What do I make with a rigid heddle loom?

The typical ‘first project’ on any loom might be something like a scarf or a table runner – a simple long, thin rectangle of cloth that needs no further work once it’s off the loom and wet-finished. Sometimes it’s hard to see where to progress to from there… And especially if you’re already a knitter or crocheter, making scarves is something you can already do so why invest in weaving equipment? Well, there are a few things you can make with a loom much more easily than with knitting or crochet.

This is such a versatile type loom too, and with some dedication there is a lot you can make with it. (Check out Amy D McKnight‘s work for some examples of how you can really push the limits with simple looms.)

Here are some of the projects that I’ve made on my rigid heddle loom, what I enjoyed about them, and what advantages or disadvantages there might be to making them with a rigid heddle rather than some other type of loom or another craft altogether.

Yes, you can easily make these using many other craft skills. What makes them enjoyable to weave for me, is using a variegated yarn and seeing the way the woven interlacement of the yarn completely changes the way the colours and textures turn out. Because you are not twisting the yarn around itself, you get to ‘see’ more of it in the weaving – it’s a really good way to use some beautiful hand-dyed skeins that will really show off the dye-work, and add variety and colour to your outfits.
For example here is a wrap I wove using Dyed by Hand Yarns‘ ‘Disco Fever’:

A rigid heddle loom on a wooden table with weaving in progress - using a yarn that is dark navy with short dashes of bright colours (pink, blue, yellow, green, orange). The coloured dashes criss-cross across the fabric. A boat shuttle is resting on top of the weaving.

And here’s the same yarn used in a knitting project (courtesy of foxlane on Ravelry):

In-progress pic of knitting a sock on small circular needles, the yarn is dark navy with short dashes of bright colours (pink, blue, yellow, green, orange) that come out as short speckles and squiggles in the knitting. The project is resting on a pale wooden surface.

The size and shape of each little colour splash changes, and because I used the same yarn in both warp and weft, I got all the random intersections and crosses of colours.
It’s a very different result and I find that fascinating to play with! I also love it when the colours in the yarn pool together in the warp or weft – this is also an effect you can play with on purpose by designing your project to a length or width that matches the colour repeat in the yarn.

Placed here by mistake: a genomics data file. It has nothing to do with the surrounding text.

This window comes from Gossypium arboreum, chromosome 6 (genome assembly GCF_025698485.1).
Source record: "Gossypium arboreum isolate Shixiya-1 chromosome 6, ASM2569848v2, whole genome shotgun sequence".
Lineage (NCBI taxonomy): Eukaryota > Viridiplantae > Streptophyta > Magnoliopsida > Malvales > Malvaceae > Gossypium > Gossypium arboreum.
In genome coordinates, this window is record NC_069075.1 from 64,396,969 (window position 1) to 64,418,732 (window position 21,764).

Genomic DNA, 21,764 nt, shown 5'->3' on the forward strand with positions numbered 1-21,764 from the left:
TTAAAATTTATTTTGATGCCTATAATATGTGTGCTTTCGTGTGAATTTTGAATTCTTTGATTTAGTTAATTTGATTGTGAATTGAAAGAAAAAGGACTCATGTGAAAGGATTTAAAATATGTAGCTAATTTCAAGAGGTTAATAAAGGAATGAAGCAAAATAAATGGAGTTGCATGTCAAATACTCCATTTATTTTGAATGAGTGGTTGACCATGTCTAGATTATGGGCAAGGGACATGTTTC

I like using a rigid heddle loom for this type of project (something that’s only 1.5m – 2m long) as it can be very quick to direct-warp the loom compared to warping a table or floor loom, and you can weave each ‘row’ in seconds once you get started – I’m not the fastest knitter, so it would take me far longer to knit the same size scarf.

The rigid heddle may not be as easy to carry around as knitting, but for me it has a nice in-between portability – much much easier to travel with than a multi-shaft loom.

These are a small-ish size project, so you don’t necessarily gain a lot of speed by weaving here – you could certainly crochet or knit these.
In any craft though cushions are a fun way to play with unusual textures or small amounts of yarn like handspun or art yarn, because you can put all the fun bits on the front panel and then do a quick/ simple/ plain back (or even just sew the rest of the cushion from commercial fabric).
The following photo is a pair of cushions I made with a plain back and textured front (by inserting tufts of un-spun pink wool in with the weft).

Two handwoven cushions on a white & grey rug. The left cushion is yellow and pink, with bright pink streaks and dots of texture, the right cushion is pink and white with a fringe about 2/3 of the way up.

However, if you’re looking to learn some more advanced weaving skills, a cushion project is a great way to experiment with double-weave – that is, weaving two layers of fabric at once on your loom. By weaving the front and back layers joined up on either side (as a tube) you just need to sew up the open ends once wet finished and stuffed.

I’ve seen plenty of crocheted cotton shopping bags – very lightweight and easy to squish up when not in use. But knit and crochet stitches do have a stretch and cling to them (which can be very handy for clothing like a warm, snug jumper) that can make it hard to use as a firm structured bag.